In this way you can use naming to really get a lot of bang for your buck out of your domain using it for multiple projects and purposes without having to purchase multiple domains.

Practical Stuff

There is a lot to be said for using your legal name. It is your name and if you are looking for an audience to find you it is a great way to go. Additionally, once someone buys it up you can no longer claim it – depending on how common your name is it may not even be available. My name has a unique spelling in that I do not spell my name like the season but rather with 2 m’s “Autumm” – the last time I checked autumm.com had already been bought and was being sold for upwards of $20,000.

If your legal name is taken there are many things that people do to get around this – for instance adding “the” to the beginning of the name like “theautumm.com” or using a title like “drautumm.com” (I don’t have a MD or a PhD so I can’t really pull that off but you see where I’m going with this).

Also keep in mind that domain names are flexible – You can point a domain name where you want. Because of that nuance in my name I actually own autummcaines.com and autumncaines.com just to account for the common misspelling of my name. It is confusing, I get it and I can’t expect my “audience” or “readers” to get it right away – the correct spelling of the season autumn is the incorrect spelling of my name. So, I pay for two domain names and point them to the same place so no matter if you spell my name like the season or how I like for it to be spelt you will still make it to my site.

But using your actual name is not always the way either

The problem with using your legal name is the same thing that makes it so great – it is your name and people can find you. If you are still unsure of the digital identity that you would like to build or if you have other reasons that you rather not want your legal name tied to your domain, consider other naming ideas like a using a pseudonym or incorporating some aspect of your major or other interests. Also, Reclaim Hosting offers free ID Protection with their service so be sure that you opt into that on sign up.

What’s Next?

  • There are a ton of articles on the web about choosing a domain name. Do some research. Find some stories. What is being recommended? Who is doing the recommending? Is there a difference between recommendations from a hosting company and recommendations from professional bloggers? Recommendations from business people, journalists, marketers?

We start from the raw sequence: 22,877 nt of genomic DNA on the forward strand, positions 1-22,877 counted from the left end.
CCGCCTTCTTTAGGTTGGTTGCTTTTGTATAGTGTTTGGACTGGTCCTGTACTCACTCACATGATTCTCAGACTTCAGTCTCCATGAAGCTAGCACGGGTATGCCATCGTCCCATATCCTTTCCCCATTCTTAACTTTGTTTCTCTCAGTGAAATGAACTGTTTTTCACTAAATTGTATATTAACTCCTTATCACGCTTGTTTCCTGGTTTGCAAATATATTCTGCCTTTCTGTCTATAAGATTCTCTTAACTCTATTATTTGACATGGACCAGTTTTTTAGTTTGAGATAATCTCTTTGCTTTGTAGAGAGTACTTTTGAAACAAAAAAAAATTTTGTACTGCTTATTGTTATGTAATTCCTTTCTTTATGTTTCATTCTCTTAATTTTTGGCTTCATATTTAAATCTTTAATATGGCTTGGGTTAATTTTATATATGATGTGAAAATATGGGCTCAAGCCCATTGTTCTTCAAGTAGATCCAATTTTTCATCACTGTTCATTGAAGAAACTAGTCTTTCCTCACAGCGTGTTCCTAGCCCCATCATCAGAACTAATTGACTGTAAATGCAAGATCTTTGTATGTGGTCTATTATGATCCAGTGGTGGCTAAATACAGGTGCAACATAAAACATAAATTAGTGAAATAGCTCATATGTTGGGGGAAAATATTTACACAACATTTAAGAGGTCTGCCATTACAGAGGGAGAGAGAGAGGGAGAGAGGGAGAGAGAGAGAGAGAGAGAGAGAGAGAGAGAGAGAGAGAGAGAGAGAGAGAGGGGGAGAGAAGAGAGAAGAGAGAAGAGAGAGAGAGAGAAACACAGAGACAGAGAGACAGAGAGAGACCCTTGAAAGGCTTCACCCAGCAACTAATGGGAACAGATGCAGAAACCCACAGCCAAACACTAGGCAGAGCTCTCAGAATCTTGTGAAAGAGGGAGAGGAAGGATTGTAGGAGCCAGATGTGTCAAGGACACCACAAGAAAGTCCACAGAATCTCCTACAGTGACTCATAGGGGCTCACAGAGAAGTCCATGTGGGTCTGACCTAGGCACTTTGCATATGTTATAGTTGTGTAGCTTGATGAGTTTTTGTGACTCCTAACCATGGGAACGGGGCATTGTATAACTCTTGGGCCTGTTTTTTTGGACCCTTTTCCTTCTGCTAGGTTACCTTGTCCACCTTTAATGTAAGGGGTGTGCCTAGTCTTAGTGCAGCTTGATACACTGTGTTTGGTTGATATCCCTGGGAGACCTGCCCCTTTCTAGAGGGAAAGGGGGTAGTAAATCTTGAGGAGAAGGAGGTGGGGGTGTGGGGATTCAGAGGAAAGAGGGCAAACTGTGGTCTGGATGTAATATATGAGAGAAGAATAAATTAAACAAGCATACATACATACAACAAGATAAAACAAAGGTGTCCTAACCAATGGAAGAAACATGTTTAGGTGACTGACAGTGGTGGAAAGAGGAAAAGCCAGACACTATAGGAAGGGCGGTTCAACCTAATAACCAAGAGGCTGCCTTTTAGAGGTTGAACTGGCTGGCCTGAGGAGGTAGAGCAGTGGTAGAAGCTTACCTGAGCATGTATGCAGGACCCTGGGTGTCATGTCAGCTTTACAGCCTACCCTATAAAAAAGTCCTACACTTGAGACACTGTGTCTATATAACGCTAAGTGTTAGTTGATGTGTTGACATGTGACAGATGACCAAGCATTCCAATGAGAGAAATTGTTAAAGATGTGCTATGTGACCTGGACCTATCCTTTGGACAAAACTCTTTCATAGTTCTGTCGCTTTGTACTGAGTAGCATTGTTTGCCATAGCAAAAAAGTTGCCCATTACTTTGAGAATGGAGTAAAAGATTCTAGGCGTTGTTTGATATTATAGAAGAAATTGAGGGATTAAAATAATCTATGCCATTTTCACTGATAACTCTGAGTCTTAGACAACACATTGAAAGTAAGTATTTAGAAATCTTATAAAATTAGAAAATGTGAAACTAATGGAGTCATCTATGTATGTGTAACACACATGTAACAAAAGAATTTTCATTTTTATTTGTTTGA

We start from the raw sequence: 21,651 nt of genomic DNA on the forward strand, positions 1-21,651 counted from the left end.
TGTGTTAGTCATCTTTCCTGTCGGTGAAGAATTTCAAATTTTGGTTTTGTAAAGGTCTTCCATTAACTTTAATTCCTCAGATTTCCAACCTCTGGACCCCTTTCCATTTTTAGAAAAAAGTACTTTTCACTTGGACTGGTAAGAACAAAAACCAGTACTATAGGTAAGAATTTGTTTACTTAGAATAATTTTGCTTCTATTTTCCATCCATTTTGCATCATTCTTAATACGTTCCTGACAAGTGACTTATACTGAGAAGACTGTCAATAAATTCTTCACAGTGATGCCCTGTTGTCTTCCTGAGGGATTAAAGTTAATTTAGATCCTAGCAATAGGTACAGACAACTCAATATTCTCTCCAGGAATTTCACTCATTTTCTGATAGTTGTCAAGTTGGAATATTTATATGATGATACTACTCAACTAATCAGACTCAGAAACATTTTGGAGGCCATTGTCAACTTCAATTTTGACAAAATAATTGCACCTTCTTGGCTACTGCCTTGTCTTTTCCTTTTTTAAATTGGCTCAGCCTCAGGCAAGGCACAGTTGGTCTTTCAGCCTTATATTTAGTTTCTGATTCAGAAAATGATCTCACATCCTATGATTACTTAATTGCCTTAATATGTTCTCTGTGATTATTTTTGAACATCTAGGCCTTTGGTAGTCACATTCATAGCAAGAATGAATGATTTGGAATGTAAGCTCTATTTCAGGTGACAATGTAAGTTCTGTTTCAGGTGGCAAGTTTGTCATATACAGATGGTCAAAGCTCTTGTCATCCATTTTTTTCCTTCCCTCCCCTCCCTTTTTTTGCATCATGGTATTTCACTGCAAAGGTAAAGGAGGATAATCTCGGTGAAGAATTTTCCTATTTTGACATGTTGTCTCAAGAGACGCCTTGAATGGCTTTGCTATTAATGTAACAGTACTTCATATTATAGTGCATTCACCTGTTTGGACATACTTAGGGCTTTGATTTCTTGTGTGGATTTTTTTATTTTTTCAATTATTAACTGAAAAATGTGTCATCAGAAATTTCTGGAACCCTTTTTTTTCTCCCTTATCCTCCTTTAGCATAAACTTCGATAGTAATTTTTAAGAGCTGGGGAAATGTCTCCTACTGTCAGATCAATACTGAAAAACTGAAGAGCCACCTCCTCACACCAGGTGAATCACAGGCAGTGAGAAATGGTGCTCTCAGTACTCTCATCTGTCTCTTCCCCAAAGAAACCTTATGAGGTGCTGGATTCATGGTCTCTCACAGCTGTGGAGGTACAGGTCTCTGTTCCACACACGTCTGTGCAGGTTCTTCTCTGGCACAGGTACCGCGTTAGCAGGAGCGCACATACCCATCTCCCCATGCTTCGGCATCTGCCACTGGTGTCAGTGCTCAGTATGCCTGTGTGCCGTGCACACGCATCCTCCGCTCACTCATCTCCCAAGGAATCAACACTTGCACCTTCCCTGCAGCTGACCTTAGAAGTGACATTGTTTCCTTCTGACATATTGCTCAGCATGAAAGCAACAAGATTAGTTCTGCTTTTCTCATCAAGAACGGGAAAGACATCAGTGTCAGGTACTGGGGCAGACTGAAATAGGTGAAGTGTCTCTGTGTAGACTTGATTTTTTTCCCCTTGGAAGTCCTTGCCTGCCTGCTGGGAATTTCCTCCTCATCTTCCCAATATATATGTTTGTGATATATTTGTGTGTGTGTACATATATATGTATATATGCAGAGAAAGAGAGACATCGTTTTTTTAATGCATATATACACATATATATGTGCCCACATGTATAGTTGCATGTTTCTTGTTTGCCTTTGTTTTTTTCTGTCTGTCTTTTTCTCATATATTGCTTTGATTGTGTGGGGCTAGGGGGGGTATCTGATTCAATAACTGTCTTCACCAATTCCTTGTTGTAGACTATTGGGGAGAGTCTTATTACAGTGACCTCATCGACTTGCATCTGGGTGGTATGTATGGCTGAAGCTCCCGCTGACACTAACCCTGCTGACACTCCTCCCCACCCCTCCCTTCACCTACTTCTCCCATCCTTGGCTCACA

• Come up with 3-5 potential domain names that could work for you. Share them with some friends, family, professors, etc. see what they think. What names do they think have the best ‘ring’ to them.
  • Contact the person in charge of your domains pilot project here at St. Norbert to get your coupon code and register your chosen name when you are ready.
  • Once your name is registered and you have your hosting account set up the fun begins. Check out the “Hey There Admin” post (the second in the Getting Started with Domain of One’s Own at St. Norbert College series).
  • Have more questions or see how this post could be better? Comment below.

4 thoughts on “What’s in a Name: Part one of getting started with domains”

  • Great stuff!
    Thanks for spelling out the naming options and decision points so clearly.
    Looking forward to our first students carving out a place of their own. Go Knights dot Domain!

  • You offer some great advice here, Autumm — thanks for sharing. I didn’t know about (or think about) the subdomain aspect. Now I’m excited to begin to add my classes to my domain as subdomains. Life-long learning is the bomb, and you’ve added to mine. Boom!

  • This is so exciting. Can’t wait to see how ideas are shared and generated once this initiative really gets rolling. Thanks for getting it started and bring your DoOO expertise to SNC! I’m going to share this site with in class today.

  • Advice before you have a child and name them. See if their domain is available. We’ve purchased domains for each of our children shortly after they were born. Pay the fee every year for a family of 5 & have been doing so for at least 15 years. While they all haven’t used them, when they want it, it’s there & it belongs to them. Money well spent IMO. Nice 1st post Autumm!